Most European Men are Descended from just Three Bronze Age Warlords, New Study Reveals
The majority of European men are descended from just a handful of Bronze Age male ancestors, says a new genetic study in the journal Nature.
The presence of genetic material from just a few men in the Y chromosome sequence resulted from a population explosion several thousand years ago, researchers said. The team of scientists found that there was a huge increase in the population 2,000 to 4,000 years ago, in a band from Greece and the Balkans to the British Isles and Scandinavia.
Europe in the late bronze age of about 1100 BC. (Map by Xoil, Wikimedia Commons)
Popular Archaeology reported on the study , saying the researchers from the University of Leicester in England, headed by Professor Mark Jobling, determined the origin of DNA sequences of a big part of the Y chromosome in 334 men from 17 populations in Europe and the Middle East. They found three very young branches of DNA account for Y chromosomes of 64 percent of the men who gave genetic material for the study. The team used new methods for analyzing DNA variation to give a less biased picture of diversity and to give a better estimate of timing of population variations.
"The population expansion falls within the Bronze Age, which involved changes in burial practices, the spread of horse-riding and developments in weaponry. Dominant males linked with these cultures could be responsible for the Y chromosome patterns we see today,” Jobling told Popular Archaeology.
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Research into Europeans' genetic heritage had previously focused on Old Stone Age (Paleolithic) or New Stone Age (Neolithic) ancestor-farmers of about 10,000 years ago.
The principal author of the study in Nature, Chiara Batini of the University of Leicester, said: "Given the cultural complexity of the Bronze Age, it's difficult to link a particular event to the population growth that we infer. But Y-chromosome DNA sequences from skeletal remains are becoming available, and this will help us to understand what happened, and when."
The new study found that just three Bronze Age warriors were responsible for today’s genetic patterns in Europe. ( Mike Bishop / Flickr )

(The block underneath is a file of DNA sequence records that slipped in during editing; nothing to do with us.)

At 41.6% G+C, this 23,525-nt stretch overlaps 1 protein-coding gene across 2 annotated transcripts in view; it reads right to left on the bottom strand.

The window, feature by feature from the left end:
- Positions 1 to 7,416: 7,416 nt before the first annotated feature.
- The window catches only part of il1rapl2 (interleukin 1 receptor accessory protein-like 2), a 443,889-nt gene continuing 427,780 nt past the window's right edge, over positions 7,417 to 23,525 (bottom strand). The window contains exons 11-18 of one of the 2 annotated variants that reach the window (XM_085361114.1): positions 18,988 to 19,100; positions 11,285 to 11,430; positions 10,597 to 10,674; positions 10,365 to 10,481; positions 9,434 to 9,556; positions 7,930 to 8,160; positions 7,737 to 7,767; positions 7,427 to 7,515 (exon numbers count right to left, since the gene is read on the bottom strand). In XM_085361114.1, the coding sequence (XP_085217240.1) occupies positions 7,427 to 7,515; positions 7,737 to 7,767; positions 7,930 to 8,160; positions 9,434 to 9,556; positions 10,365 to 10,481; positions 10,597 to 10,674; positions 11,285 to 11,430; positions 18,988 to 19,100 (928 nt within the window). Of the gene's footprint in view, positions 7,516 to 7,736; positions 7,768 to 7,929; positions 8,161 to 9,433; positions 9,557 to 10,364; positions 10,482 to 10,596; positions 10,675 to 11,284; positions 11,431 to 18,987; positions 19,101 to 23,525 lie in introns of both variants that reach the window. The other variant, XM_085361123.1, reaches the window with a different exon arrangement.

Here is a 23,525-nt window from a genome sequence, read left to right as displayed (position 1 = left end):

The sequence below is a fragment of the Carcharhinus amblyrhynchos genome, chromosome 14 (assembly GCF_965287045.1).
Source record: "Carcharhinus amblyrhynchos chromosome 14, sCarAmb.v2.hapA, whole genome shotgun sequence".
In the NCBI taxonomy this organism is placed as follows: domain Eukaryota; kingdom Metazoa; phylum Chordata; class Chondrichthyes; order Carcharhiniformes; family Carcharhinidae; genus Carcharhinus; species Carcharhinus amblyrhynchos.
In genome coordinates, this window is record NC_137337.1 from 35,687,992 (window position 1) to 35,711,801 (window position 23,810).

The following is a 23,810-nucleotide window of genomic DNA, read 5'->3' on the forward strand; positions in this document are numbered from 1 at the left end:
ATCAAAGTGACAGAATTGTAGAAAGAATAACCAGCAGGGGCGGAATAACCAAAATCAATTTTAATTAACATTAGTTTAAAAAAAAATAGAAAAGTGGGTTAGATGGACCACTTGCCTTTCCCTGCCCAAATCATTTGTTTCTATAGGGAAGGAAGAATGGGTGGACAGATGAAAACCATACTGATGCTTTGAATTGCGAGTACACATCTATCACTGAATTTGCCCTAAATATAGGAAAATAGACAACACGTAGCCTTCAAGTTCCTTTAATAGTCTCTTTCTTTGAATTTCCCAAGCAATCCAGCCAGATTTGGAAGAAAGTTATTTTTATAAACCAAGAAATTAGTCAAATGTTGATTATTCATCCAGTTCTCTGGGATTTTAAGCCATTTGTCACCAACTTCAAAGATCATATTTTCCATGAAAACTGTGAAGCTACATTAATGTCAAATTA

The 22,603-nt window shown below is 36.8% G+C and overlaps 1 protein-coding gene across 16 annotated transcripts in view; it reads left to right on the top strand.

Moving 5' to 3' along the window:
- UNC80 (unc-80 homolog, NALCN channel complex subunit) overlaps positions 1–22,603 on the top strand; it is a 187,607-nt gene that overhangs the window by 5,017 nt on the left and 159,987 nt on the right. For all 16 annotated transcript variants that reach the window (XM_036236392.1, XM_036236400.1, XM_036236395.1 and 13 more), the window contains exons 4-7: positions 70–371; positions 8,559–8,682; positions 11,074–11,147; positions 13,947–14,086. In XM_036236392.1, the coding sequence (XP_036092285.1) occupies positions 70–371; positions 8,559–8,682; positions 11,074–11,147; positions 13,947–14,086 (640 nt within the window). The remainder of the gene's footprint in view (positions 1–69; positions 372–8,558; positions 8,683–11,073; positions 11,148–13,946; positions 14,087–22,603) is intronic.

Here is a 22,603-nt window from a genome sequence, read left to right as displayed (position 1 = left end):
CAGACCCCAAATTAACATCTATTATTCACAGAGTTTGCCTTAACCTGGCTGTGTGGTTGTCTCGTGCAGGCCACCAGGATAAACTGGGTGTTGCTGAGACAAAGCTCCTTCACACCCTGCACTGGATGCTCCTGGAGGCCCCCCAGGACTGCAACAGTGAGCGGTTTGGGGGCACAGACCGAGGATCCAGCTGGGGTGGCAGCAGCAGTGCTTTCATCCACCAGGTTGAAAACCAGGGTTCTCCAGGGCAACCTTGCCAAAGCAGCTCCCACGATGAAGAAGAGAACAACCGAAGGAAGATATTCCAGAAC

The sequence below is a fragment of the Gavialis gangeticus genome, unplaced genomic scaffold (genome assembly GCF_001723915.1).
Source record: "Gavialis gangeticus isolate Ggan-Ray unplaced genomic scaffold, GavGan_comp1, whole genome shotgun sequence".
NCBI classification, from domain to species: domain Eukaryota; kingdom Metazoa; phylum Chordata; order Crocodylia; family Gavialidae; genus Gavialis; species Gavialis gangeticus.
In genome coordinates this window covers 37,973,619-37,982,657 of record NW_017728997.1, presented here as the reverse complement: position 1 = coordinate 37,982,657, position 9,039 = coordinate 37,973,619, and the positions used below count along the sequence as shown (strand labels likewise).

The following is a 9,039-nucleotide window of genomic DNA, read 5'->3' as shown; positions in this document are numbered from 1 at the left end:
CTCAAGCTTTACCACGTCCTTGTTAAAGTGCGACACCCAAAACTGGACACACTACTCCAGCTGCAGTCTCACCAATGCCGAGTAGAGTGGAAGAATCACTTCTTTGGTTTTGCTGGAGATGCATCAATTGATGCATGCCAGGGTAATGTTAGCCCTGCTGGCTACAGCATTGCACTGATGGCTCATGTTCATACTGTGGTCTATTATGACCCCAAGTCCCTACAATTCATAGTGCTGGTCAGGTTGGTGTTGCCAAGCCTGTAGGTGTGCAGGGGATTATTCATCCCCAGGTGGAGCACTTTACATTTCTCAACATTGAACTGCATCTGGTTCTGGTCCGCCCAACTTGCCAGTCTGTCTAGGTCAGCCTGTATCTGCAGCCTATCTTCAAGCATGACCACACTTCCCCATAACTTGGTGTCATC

A finding by researchers from Harvard Univerity in Boston found in 2014 that the European population was descended from three tribes where there was intermarrying. This study too was in the journal Nature.
The BBC, reporting on the study , said the modern European gene pool developed from the three populations within the past 7,000 years.
“Blue-eyed, swarthy hunters mingled with brown-eyed, pale skinned farmers as the latter swept into Europe from the Near East. But another, mysterious population with Siberian affinities also contributed to the genetic landscape of the continent. ... Multiple lines of evidence suggested this new way of life was spread by a wave of migrants, who interbred with the indigenous European hunter-gatherers they encountered on the way,” the BBC wrote.
The study found humans arrived in Europe about 45,000 years ago. These people were replaced by others who arrived from the Near East and the Levant about 7,000 years ago, researchers who examined ancient and modern DNA found. Researches from Harvard found most modern Europeans have a mixture of early European farmer DNA, western European hunter-gatherer DNA and some northern Eurasian ancestry.
For this study the researchers studied DNA in ancient bones of seven Scandinavian hunter-gatherers, one from Luxembourg and an ancient farmer from the area of Stuttgart, Germany and compared it to the genomes of 2,000 modern people around the world. So this was different than the more recent study by the University of Leicester, which examined just modern DNA of living men.
Featured image: Bronze Age warriors on the lookout ( Mike Bishop / Flickr )
By Mark Miller